When I was probably in the second grade, I went in with my dad to a local small motor repair shop to pick up something he had dropped off. When he went to pay the bill, he asked the lady who handled the books what she had been doing lately.

“Going over to Keokuk and setting off fires was her answer.”

For the longest time, I thought she was the person responsible for setting the string of fires in the nearby river town. She was kidding, but sometimes kids do not realize that.

Was there something joked about and great aunt Myrtle, when she was a very small child, over head it and believed it?

And then repeated it to you?

Track the DNA Why

Cryptic notes about your DNA match will only confuse you later. Include details about the connection when you determine that relationship.

Your notes about a DNA match should indicate the complete relationship (if known) and how you determined that connection. If you were only able to determine part of the connection, indicate that. For example, if you determined the match descended from a specific grandchild of your 3rd great-grandparents, but you can’t determine the relationship with more precision indicate that and include how you came to that conclusion. If the notes field is not large enough for your complete analysis, put the analysis in a text document, save it, and reference it in the notes.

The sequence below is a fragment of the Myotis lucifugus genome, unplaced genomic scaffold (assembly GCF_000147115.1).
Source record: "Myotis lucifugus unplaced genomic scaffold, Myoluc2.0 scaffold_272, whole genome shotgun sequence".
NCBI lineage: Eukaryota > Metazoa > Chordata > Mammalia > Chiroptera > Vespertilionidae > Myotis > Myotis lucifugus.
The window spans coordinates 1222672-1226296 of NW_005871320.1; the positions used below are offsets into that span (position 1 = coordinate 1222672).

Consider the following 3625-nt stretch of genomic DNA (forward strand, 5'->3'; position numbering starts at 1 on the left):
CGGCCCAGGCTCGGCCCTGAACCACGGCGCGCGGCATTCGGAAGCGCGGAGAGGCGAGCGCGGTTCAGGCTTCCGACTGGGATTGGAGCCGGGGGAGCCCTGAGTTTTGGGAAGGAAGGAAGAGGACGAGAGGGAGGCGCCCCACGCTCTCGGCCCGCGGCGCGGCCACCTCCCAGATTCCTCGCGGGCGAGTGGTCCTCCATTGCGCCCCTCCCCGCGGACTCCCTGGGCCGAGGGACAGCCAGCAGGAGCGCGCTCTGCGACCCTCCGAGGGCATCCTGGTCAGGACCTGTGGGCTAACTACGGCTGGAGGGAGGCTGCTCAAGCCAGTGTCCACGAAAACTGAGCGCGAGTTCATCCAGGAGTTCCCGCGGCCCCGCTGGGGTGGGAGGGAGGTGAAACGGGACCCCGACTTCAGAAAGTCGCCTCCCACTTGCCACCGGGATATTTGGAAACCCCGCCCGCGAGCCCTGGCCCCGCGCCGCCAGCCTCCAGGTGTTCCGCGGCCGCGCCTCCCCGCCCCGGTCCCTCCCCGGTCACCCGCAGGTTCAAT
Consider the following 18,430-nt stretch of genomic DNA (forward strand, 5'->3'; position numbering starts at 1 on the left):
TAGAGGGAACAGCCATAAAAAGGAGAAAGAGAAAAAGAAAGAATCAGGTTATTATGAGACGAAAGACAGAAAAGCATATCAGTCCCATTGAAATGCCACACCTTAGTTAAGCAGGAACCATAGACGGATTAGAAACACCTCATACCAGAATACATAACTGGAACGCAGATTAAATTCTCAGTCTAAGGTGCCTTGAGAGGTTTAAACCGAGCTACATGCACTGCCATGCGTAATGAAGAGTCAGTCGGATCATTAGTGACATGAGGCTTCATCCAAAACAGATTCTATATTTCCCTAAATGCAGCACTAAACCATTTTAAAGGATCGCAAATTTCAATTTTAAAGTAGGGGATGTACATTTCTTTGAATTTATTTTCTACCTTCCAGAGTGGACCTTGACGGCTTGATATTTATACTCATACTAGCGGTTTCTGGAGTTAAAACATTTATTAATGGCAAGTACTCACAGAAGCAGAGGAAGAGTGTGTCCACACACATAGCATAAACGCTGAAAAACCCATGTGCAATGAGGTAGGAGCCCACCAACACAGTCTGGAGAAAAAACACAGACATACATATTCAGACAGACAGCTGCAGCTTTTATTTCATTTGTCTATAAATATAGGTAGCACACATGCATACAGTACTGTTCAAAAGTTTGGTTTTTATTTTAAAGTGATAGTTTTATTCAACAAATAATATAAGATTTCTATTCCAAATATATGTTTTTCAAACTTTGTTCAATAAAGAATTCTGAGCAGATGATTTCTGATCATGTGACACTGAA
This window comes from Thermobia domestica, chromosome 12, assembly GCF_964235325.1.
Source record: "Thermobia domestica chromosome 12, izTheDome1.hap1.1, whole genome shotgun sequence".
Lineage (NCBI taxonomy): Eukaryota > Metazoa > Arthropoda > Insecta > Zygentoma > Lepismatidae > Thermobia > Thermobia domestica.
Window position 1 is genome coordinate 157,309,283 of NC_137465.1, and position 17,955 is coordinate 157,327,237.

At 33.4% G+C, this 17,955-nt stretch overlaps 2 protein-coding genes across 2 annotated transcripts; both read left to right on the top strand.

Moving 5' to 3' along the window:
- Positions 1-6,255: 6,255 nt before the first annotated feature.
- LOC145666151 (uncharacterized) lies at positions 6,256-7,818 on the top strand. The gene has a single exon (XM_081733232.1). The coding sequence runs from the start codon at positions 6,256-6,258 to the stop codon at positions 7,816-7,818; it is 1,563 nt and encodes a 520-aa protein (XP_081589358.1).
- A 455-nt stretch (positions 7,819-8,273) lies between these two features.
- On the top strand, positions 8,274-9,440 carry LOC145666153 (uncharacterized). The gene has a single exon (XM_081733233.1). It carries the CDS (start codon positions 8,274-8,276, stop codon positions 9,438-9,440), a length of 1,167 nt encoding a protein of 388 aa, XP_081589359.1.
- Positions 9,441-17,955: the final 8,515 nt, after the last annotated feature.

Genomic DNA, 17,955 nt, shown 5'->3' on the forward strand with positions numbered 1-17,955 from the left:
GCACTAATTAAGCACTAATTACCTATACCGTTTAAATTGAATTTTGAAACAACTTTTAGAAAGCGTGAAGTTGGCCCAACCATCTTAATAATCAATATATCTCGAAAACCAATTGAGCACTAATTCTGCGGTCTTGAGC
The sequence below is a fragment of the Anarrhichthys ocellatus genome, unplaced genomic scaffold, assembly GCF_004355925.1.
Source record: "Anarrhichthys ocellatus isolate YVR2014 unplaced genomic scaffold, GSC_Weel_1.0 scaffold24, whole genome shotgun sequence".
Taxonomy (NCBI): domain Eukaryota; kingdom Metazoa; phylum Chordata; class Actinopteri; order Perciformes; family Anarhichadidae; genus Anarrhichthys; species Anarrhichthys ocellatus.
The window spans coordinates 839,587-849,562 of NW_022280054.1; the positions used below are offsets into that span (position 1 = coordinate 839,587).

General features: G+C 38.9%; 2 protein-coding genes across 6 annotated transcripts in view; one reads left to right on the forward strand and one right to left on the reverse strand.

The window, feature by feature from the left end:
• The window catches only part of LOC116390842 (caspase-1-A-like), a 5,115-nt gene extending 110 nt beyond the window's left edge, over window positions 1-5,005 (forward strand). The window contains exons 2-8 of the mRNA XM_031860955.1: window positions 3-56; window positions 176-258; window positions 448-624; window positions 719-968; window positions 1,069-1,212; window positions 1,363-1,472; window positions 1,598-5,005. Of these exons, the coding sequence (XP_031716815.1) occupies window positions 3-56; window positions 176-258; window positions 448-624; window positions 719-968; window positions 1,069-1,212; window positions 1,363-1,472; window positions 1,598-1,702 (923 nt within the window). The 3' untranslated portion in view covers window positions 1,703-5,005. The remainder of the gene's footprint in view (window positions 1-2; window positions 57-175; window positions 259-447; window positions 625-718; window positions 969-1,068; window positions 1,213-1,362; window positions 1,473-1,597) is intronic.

My preference is to include as many names in the connecting family line as possible–which means I have some cleaning up to do of my own results. These names will allow you to use the notes more effectively later.

In the illustration, I included the names of the common ancestors and the great-grandchild of those common ancestors through whom they descend. I should have included more names in the notes.

Have You Overlooked Anyone?

When I started my research, my goal was to trace my families either “across the pond” or to where they lived before they settled in Illinois. Then my focus concentrated on working through my colonial era families in the east coast of the United States.

I never really worked up the siblings of my great or great-great-grandparents. Their parents were easy to determine and, for the most part, those aunts and uncle lived and died in the two-county area where my families had lived since the 1850s. So I figured I’d do it ‘later.”

Later came around the time I got my DNA results back. Matches can be more easily analyzed when you know something on the descendants of the siblings of your great and great-great-grandparents. But it wasn’t just that. I learned of an uncle who spent 10 years in Montana and purchased federal land and served in World War I while he lived there. I discovered another uncle who actually homesteaded in Alberta, Canada, and whose sister who filed suit against her husband three times before the divorce was final.

There may be just as many stories in those ancestral siblings as there are in your ancestors. Don’t neglect them.


Heirs to an estate may be listed as coparceners and they are individuals to whom an inheritance descends jointly, typically heirs of a deceased individual.